Visible light responsive spiropyran derivatives based on dynamic coordination bonds

Xiong Xiao Wei Zheng Yue Zhao Cheng-Hui Li

Citation:  Xiong Xiao, Wei Zheng, Yue Zhao, Cheng-Hui Li. Visible light responsive spiropyran derivatives based on dynamic coordination bonds[J]. Chinese Chemical Letters, 2023, 34(2): 107457. doi: 10.1016/j.cclet.2022.04.055 shu

Visible light responsive spiropyran derivatives based on dynamic coordination bonds

English

  • Photochromatic spiropyran (SPs) derivatives have attracted intense interest for their potential applications in various fields, such as fluorescence imaging probes [1-6], biosystems [7-10], chemical sensors [11-14], smart windows [15,16], photoacids [17-19], security printing [20,21] and anti-counterfeiting materials [22-24]. However, the practical application of SPs is hindered by two critical challenges: (1) The open forms (or MC) are unstable and will turn back to the original closed forms (or SP) quickly even in the dark, resulting in fast color fading [25]; (2) High energy ultraviolet (UV) light is commonly used to initiate the switching process of SPs [26-28], which will destroy the π-conjugated structures of MC and leads to poor fatigue resistance [29,30]. It is highly desirable to develop SPs with slow fading speed and enhanced fatigue resistance.

    Typically, the fading speed of MC was mainly retarded by improving their stability. It is known that the introduction of electron-withdrawing groups at 6-position on the chromene portion to the spiropyran molecule will significantly improve the UV responsiveness and lead to the stabilization of the open form [31-33]. Introducing metal ions into spiropyrans can also stabilize the merocyanine structure due to the formation of stable coordination complexes [34-37]. However, the currently reported metal ion-interacting spiropyran derivatives still exhibit many demerits (Table S1 in Supporting information). On the one hand, stabilization of the open form will generally destabilize the closed forms, sometimes will even change the photochromic direction. In some cases, the SP forms rapidly equilibrated back to the MC form after removing the visible light source (Table S1) [35]. In this situation, the MC states of the spiropyran compounds will be observed predominantly, and it is difficult for them to be switched to the SP states on demand. For some metal ion-complexed spiropyrans, their MC forms are too stable after chelating with metal ions, resulting in their inability to be recovered, or must be recovered with the addition of chemical stimuli, such as EDTA or protons (Table S1) [38-43]. Nevertheless, a reversible transformation through a chemical-free and safe method is the basic requirement for many applications. So far, few reports have focused on simultaneously balancing the stability of MC and SP states, especially by designing electron-donating substituents to improve the stability of the closed form [33].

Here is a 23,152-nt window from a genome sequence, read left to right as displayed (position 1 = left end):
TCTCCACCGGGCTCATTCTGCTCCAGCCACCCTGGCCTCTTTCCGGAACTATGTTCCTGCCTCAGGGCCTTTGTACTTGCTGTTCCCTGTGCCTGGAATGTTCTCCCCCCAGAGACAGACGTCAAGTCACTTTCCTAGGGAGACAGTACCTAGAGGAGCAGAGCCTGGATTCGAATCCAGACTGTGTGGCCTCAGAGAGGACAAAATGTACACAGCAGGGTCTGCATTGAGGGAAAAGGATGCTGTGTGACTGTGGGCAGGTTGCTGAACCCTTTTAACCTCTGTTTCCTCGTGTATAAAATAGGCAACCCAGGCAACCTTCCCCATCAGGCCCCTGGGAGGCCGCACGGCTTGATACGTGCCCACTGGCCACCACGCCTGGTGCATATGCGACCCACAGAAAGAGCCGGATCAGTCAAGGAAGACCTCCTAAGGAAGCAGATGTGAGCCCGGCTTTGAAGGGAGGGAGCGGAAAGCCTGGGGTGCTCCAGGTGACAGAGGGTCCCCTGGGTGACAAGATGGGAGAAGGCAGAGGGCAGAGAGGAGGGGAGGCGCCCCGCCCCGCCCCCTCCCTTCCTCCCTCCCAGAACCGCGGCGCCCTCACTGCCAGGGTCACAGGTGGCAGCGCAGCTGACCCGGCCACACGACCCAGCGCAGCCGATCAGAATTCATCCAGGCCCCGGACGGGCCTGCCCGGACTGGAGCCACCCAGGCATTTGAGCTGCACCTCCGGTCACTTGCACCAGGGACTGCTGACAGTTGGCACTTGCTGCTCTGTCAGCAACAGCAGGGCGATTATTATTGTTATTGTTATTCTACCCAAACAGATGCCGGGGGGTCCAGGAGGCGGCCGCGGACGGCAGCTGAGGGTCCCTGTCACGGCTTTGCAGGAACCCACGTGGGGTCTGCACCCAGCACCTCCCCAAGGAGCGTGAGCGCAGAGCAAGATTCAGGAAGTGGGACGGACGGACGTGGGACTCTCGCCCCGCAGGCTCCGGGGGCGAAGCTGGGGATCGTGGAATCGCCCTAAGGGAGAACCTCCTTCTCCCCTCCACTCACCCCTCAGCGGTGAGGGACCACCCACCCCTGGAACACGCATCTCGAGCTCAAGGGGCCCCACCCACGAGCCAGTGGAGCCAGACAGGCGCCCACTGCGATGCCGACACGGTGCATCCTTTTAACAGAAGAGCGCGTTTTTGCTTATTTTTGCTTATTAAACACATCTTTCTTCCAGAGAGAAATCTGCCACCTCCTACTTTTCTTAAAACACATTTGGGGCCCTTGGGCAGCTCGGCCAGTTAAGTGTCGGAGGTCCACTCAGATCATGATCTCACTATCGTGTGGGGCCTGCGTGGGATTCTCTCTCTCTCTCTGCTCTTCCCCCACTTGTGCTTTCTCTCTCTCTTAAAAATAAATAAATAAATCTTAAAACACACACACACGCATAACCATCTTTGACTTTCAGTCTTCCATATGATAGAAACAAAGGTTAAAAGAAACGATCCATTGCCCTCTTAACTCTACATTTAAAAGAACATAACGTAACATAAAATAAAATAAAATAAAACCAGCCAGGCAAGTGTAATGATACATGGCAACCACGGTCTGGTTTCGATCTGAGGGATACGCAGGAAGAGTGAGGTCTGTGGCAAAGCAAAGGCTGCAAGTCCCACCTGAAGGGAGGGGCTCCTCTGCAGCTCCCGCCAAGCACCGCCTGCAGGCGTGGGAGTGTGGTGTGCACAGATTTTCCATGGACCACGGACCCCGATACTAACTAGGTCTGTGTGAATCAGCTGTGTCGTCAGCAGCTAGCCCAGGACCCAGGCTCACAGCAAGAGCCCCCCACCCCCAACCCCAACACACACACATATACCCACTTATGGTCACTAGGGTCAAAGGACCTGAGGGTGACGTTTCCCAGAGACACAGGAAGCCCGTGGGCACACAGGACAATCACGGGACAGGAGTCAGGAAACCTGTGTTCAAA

On the other hand, for many metal ion-interacting spiropyran derivatives, high-energy UV light is commonly necessary to drive the photoisomerization process, or they can chelate with certain metal ions only when they are transformed into an "active" state with the assistance of ultraviolet light (Table S1) [44-50]. However, for most applications (especially for applications in biological systems), UV light is not suitable, as high-energy UV light usually damages cells, trigger unwanted reactions (such as apoptosis), and have poor selectivity due to non-selective absorption by common chromophore [51,52]. In this scenario, developing visible light responsive chromophores would be attractive because visible light is non-invasive, environmentally harmless, dominant in the solar spectrum, has a wide wavelength window, and can minimize degradation and improve fatigue resistance [53-55]. Moreover, visible light is spatially and temporally controllable which can be readily tuned and focused to provide "on-demand" access and achieve selective excitation for broad applications [54].

    Some strategies have been developed to redshift the excitation wavelength of photochromic molecules to the visible light range, including direct visible-light excitation of extended π conjugation, push-pull systems and indirect visible-light excitation of a suitable sensitizer [56-58]. Designing negative photochromic compounds whose stable form is red-shifted relative to the unstable form, is also an effective strategy to obtain photo-switching materials driven by visible light [59,60]. Nonetheless, few studies have applied these strategies to spiropyrans in the literature [61,62]. Moreover, spiropyrans which show both reduced color fading and enhanced visible light photoactivity have not been reported so far.

    Herein, we report a novel strategy to design visible light-responsive spiropyrans. In contrast to previous studies which commonly install electron-withdrawing nitro group to increase the stability of MC, here we grafted electron-donating groups at the 6-position on the chromene portion to stabilize the SP forms. Meanwhile, we introduced an ester group at carbon C8 (ortho to oxygen) at the pyran half to form a bidentate ligand to enhance the stability of MC forms. Zinc(Ⅱ) ion was selected as metal center because zinc(Ⅱ) has a d10 electron configuration which is favorable for the formation of dynamic coordination bonds [63-65]. The introduction of ester groups with weak coordination ability and labile metal ions allows the metal complexes of the MC forms to achieve reverse photochromism without additional chemical stimulation. As a result, the new spiropyrans are UV light inactive but can transform to open structures though addition of metal ions. The resulting metal complexes of the new spiropyrans exhibit negative photochromic properties, fast visible light response, good stability of both SP and MC-forms and significantly improved fatigue resistance.